Eight varsity eight boats were doused with champagne during naming ceremonies at the Atlantic City Boathouse.
- The Alton Student Lounge was named in Elizabeth B. Alton’s honor at the new Stockton University Atlantic City
Academic Center in Alton’s hometown.
- Two students, Christian Cabrera and Edbelinda “Mimi” Nambo, and Associate Professor
of Spanish Arnaldo Cordero-Roman were among 11 people honored at the first Nuestro Pueblo Awards.
- Author, journalist and CNN legal analyst Joan Biskupic shared insights from her years covering the U.S. Supreme Court and its decisions as the Constitution Day keynote speaker.
Ospreys and their families celebrated University Weekend at more than 30 events spanning four days from the Galloway campus to the coast.
The second 24-hour Ospreys Give campaign raised a record $350,697 for the Stockton Foundation to benefit student scholarships and programming.
The new Military and Veteran Resource Center, which moved down the hallway in lower F-Wing, was expanded to accommodate the growing population of military-affiliated students.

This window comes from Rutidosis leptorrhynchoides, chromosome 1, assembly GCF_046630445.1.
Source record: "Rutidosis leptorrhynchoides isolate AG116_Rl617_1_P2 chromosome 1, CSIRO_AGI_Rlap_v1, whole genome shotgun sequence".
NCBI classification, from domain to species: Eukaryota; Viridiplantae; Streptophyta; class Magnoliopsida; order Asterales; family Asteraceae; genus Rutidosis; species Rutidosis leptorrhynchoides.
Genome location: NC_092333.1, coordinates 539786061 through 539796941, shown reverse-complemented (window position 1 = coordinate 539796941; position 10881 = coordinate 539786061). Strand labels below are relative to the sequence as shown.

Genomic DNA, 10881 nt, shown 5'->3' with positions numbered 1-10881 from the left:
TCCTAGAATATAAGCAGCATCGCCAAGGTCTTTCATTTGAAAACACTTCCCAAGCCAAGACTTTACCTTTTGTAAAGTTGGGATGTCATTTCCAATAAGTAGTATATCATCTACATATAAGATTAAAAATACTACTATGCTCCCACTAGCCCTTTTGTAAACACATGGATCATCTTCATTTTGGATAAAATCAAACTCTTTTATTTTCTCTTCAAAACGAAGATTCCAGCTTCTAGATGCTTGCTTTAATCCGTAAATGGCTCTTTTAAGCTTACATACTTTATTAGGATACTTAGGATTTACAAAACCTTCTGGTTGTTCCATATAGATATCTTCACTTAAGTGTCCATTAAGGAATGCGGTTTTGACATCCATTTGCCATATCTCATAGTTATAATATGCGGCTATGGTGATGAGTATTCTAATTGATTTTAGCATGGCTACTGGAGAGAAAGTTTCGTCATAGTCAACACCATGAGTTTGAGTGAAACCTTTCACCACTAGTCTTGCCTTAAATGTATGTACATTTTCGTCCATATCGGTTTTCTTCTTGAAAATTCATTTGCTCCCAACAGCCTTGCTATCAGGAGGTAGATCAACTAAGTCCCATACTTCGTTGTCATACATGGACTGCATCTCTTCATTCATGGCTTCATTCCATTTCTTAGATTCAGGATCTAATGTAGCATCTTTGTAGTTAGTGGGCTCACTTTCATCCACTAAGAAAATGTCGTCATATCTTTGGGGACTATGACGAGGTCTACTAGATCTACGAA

A new Holocaust Rescuers Exhibition, dedicated to non-Jewish families who risked their lives to protect Jews during the Holocaust in Amsterdam, opened at the Sara and Sam Schoffer Holocaust Resource Center.
Professor Joseph Trout and students completed the restoration of the Harold E. Taylor Observatory and re-opened it to the public.
- The legacy of Ambassador William J. Hughes was the central theme of the Hughes Center Honors, as speakers and honorees at the event said Hughes set an example of civility and
civic engagement that is needed more than ever in politics today. Former New Jersey
Governors Jim Florio and Christie Whitman received Distinguished Lifetime Achievement
Awards for their contributions to New Jersey public life. Mark Giannantonio, ’87,
received the Excellence in Civic Engagement Award, Sharon Schulman, ’80, the founding
Executive Director of the Hughes Center, received the Distinctive Alumni Leadership
Award, and the Distinctive Student Leadership Award went to Ike Ejikeme, ’18, a former